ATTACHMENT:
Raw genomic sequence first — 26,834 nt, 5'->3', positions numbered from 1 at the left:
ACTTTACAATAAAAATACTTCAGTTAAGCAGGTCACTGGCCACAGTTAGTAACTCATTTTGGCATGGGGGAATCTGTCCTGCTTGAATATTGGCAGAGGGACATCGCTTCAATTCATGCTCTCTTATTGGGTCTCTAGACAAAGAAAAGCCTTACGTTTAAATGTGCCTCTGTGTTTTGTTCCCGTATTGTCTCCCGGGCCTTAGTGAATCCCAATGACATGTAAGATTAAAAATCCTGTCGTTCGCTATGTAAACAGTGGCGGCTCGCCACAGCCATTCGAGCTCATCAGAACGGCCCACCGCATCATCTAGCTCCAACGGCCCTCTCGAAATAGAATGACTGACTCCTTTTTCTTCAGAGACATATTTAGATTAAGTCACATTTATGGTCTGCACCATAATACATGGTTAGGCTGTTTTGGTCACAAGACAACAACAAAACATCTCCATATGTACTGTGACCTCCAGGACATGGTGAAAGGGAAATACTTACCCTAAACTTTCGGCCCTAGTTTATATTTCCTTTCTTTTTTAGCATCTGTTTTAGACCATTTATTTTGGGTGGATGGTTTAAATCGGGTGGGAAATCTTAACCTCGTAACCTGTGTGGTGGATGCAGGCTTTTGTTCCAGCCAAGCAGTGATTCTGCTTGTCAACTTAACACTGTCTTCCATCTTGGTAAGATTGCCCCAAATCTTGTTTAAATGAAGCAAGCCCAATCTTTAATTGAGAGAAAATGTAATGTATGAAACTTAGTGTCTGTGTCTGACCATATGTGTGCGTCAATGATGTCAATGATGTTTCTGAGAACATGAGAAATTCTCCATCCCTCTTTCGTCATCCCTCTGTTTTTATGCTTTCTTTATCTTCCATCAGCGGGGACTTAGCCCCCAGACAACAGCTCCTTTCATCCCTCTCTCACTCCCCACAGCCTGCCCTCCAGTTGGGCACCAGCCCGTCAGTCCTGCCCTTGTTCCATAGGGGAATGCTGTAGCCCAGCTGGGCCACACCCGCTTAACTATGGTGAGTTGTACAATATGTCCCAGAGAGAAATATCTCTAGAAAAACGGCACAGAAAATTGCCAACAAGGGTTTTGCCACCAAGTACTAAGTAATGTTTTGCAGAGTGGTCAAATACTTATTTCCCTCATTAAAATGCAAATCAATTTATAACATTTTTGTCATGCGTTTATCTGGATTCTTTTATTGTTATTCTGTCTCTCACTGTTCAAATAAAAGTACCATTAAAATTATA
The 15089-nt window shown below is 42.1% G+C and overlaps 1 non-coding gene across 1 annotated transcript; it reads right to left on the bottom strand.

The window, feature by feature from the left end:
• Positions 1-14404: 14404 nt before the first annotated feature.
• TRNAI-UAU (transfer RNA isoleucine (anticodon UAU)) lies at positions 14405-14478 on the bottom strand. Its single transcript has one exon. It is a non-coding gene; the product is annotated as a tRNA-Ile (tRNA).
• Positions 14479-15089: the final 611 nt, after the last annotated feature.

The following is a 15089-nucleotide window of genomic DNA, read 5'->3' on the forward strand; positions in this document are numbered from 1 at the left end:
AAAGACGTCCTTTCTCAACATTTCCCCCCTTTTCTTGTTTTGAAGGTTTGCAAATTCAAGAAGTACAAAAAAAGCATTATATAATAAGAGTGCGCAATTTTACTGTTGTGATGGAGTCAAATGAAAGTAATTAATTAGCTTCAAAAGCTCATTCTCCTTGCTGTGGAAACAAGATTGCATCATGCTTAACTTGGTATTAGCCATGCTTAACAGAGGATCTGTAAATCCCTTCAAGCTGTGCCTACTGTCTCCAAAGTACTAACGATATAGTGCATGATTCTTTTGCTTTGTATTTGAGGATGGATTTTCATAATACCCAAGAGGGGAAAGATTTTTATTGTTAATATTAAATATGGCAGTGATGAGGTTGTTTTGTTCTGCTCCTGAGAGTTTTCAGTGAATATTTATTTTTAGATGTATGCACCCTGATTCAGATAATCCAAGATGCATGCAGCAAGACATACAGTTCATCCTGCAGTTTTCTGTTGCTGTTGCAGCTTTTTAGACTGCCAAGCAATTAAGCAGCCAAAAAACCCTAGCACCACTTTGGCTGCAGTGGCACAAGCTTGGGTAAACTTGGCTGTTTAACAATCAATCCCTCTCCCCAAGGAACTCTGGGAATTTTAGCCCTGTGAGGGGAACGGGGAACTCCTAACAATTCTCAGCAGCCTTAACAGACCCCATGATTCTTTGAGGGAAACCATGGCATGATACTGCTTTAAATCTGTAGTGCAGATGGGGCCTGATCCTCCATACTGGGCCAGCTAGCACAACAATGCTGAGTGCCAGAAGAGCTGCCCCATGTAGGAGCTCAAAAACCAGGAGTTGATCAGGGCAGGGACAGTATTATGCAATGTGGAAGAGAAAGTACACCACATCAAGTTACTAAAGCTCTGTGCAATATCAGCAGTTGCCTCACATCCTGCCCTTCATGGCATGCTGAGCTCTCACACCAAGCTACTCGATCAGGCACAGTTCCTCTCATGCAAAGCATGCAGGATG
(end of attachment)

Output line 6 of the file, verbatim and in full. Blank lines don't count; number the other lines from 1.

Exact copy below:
• TRNAI-UAU (transfer RNA isoleucine (anticodon UAU)) lies at positions 14405-14478 on the bottom strand. Its single transcript has one exon. It is a non-coding gene; the product is annotated as a tRNA-Ile (tRNA).